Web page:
Rapamycin-induced posterior reversible encephalopathy in a kidney transplantation patient

Int Urol Nephrol. 2011 Sep;43(3):913-6. doi: 10.1007/s11255-010-9757-0. Epub 2010 Jun 1.


Background: Posterior reversible encephalopathy syndrome (PRES) is characterized by abnormalities in cerebral white matter and neurologic symptoms. It can be caused by immunosuppressive drugs or autoimmune diseases. We describe a case of PRES in a kidney transplantation patient treated with rapamycin.

Case: A 24-year-old woman, who received kidney transplantation 8 years ago, presented hypertension (220/120 mmHg), blindness, paralysis of left extremities, vomiting, convulsions and unconsciousness after rapamycin treatment. Magnetic resonance imaging (MRI) showed brain lesions suggestive of PRES. Rapamycin was withdrawn, and repeated MRI indicated progressive resolution within 2 months.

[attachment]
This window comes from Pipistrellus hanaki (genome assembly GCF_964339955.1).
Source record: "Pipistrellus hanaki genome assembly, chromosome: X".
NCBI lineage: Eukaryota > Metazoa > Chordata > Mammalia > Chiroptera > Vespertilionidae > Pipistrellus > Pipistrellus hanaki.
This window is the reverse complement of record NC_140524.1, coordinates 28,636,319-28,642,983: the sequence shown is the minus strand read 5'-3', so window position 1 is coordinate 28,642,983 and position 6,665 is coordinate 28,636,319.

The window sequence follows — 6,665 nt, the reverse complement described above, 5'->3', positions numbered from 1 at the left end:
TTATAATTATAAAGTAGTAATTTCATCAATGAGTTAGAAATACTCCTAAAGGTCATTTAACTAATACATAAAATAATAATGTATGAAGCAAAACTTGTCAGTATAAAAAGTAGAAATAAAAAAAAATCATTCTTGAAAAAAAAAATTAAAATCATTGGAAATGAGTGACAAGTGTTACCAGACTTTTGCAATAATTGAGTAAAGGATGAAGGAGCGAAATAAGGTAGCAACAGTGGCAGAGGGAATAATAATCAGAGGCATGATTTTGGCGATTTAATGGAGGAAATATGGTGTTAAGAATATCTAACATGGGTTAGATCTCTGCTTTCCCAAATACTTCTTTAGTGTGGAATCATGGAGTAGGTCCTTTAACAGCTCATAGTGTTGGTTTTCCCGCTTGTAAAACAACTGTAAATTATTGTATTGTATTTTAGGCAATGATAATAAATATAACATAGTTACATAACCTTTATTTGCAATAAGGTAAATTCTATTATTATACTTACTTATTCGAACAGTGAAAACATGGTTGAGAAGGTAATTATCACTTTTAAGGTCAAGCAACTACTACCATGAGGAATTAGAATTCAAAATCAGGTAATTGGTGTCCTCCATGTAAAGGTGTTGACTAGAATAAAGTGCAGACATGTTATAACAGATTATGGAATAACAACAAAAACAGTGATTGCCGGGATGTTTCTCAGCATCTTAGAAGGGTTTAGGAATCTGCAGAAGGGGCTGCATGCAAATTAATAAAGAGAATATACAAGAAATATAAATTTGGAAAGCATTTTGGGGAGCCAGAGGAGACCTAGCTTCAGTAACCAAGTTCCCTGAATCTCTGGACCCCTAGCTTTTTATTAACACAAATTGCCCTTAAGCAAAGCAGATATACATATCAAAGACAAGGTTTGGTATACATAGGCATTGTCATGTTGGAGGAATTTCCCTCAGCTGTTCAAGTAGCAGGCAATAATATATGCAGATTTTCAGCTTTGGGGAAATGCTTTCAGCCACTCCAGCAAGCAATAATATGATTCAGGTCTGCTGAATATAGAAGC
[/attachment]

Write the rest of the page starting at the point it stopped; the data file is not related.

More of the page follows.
Conclusion: Although neurotoxicity of rapamycin is relatively low, it can induce PRES in kidney transplantation patients.

Publication types

  • Case Reports

MeSH terms

  • Adult
  • Diagnosis, Differential
  • Female
  • Humans
  • Immunosuppressive Agents / adverse effects*
  • Kidney Transplantation / adverse effects*
  • Magnetic Resonance Imaging
  • Posterior Leukoencephalopathy Syndrome / chemically induced*
  • Posterior Leukoencephalopathy Syndrome / diagnosis*
  • Sirolimus / adverse effects*
  • Young Adult


  • Immunosuppressive Agents
  • Sirolimus